7. The next question is whether Udai Prakash was competent to execute a mortgage on behalf of himself and his minor brother when Udai Prakash attained majority. This question is not free from difficulty. In the present case it was not shown that any application was made to the District Judge at any time that Udai Prakash had become of full age. At the time of the mortgage in suit Fateh Singh apparently remained the certified guardian. But assuming that Udai Prakash was a major at the time of the mortgage in suit, the question before us is what became of the status of guardianship when Udai Prakash, one of the two minors, attained majority Reliance was placed on a ruling of the Bombay High Court Bindan Laxuman v. Mathurabai (1906) 30 Bom 152, in which the only question before their Lordships was whether a guardian could be appointed for the minor members of a joint family, and it was laid down that a guardian could not be appointed for minor members whose only proprietary interest was that of coparceners along with adults in joint family property. Their Lordships made an observation that if a guardian were appointed for minor coparceners where there were no adults, then as soon as one minor became an adult the proper course would be for an application to be made to the District Judge to terminate the guardianship. That may be so and in the present case no such application was made. But the dictum of the Bombay High Court was merely in regard to procedure and we are concerned with the question of substantive right. It is we consider contrary to the Hindu law that there should be a guardian certified by the Judge for a joint Hindu family where there is an adult member. On the attainment of adult status by one of the minors for whom a guardian had been appointed, we consider that ipso facto the guardianship terminates. Therefore we consider that in the present case Udai Prakash on attainment of majority would be competent to exe-cute a mortgage for legal necessity on behalf of himself and on behalf of his minor brother Om Prakash notwith-standing the fact that Fateh Singh still continued to be recorded as a certified guardian appointed by the District Judge. (After considering the evidence, his Lordship held that it was not proved that Udai Prakash was a minor at the date of the execution of the document of 15th September 1922, and held that legal necessity was proved to the extent of Rs. 1,500 only). The above considerations relate to the case of legal necessity from the point of view of the interest of Om Prakash who was then a minor.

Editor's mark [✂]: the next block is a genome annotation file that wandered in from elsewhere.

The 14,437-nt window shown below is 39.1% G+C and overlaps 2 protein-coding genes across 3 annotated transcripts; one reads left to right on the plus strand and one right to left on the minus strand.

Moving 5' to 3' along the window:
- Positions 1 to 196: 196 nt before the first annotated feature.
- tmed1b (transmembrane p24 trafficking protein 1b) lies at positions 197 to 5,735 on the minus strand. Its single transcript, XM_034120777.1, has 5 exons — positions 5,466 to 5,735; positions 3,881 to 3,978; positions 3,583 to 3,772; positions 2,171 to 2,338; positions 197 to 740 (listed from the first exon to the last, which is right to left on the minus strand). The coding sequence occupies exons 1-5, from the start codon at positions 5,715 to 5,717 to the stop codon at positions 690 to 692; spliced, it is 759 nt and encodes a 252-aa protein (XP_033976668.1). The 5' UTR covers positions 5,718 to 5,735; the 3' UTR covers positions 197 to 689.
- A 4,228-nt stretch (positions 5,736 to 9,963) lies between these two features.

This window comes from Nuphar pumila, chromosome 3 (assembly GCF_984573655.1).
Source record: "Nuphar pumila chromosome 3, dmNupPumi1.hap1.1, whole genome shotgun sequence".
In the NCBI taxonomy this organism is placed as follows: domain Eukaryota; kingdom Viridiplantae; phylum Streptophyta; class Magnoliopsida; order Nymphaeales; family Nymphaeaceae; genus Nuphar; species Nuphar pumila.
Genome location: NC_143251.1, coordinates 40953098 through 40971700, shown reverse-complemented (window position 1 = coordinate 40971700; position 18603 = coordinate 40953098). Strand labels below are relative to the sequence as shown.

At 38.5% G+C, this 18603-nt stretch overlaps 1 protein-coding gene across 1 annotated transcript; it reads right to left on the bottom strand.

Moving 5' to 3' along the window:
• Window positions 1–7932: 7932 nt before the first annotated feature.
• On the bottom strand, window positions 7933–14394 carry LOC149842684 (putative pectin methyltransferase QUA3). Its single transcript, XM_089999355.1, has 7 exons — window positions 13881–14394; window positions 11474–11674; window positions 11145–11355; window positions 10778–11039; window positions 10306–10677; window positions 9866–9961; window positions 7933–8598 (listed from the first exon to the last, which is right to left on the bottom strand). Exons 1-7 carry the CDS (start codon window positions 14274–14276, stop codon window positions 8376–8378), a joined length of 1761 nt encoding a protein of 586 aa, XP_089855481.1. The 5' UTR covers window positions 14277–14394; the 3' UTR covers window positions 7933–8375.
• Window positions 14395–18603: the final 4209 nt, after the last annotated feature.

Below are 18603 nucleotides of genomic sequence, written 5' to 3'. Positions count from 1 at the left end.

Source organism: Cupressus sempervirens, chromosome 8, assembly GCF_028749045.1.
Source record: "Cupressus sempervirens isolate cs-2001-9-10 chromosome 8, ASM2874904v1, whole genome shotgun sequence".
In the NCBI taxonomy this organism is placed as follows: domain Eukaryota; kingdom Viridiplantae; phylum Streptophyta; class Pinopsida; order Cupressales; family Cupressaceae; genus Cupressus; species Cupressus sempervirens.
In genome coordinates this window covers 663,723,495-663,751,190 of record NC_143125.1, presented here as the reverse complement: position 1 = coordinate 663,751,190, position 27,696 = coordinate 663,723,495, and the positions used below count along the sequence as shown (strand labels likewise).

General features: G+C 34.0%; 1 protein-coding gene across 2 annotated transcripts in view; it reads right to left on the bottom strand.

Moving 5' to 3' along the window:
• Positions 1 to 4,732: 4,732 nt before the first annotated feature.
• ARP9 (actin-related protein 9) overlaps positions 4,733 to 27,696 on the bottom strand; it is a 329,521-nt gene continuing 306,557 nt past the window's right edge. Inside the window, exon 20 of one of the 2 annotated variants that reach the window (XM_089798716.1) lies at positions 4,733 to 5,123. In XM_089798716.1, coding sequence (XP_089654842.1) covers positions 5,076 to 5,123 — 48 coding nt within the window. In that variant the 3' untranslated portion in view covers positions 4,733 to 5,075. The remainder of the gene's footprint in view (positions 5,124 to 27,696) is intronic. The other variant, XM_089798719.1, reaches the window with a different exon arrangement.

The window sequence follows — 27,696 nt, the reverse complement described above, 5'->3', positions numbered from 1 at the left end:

8. The question remains as to what is the effect in the case of Udai Prakash. We have held that Udai Prakash along with Om Prakash formed a joint Hindu family at the time of execution of this bond. Reference has been made to Balgobind Das v. Narain Lal (1893) 15 All 339. That was a case as stated at p. 340 which related to an attempted mortgage of right and interest in joint ancestral-estate by a cosharer, and the distinction between voluntary and compulsory alienations by him, the latter being sales in execution of decrees against him. The joint family in the case consisted of Narain Lal, son, and Naunidh Lal, the father; Narain Lal had made a mortgage on which a suit was brought and in that case the father was a defendant and there were also as defendants Narain Lal and two persons who were auction purchasers on decrees against Narain Lal. The question which was decided by their Lordships was whether a purchaser at auction sale of the interest of the mortgagor Narain Lal, could challenge the validity of the mortgage made by Narain Lal when Narain Lal was one of the members of a joint Hindu family. It was held by their Lordships that the auction-purchasers could challenge the validity of the mortgage and that the father could challenge the validity in his capacity as taking by purchase at auction sale apart from his capacity of survivorship: see p. 351. This ruling has also been referred to in Madan Lal v. Chiddu : AIR1930All852 , and, where it is also held that an auction-purchaser could challenge the validity of a previous mortgage by the judgment-debtor whose interest he had acquired and a distinction was drawn between auction-purchasers and private transferees from the mortgagor. We therefore consider that it is open to Jagannath Prasad as an auction-purchaser to challenge the validity of the mortgage in suit whether he was a transferee of the interest of Udai Prakash or of other members of the family. Therefore all the appellants before us are entitled to challenge the validity of the mortgage-deed in question so far as the interests of Udai Prakash are concerned in addition to the interests of Om Prakash. We consider that as Udai Prakash was a member of an undivided family he was not entitled to execute the mortgage-deed in question for items which were not for legal necessity. Accordingly we hold that the mortgage-deed is altogether invalid except as regards the items which we held for legal necessity, that is, Rs. 1,400, deposited in the Government Treasury and Rs. 100 paid before registration, total Rs. 1,500.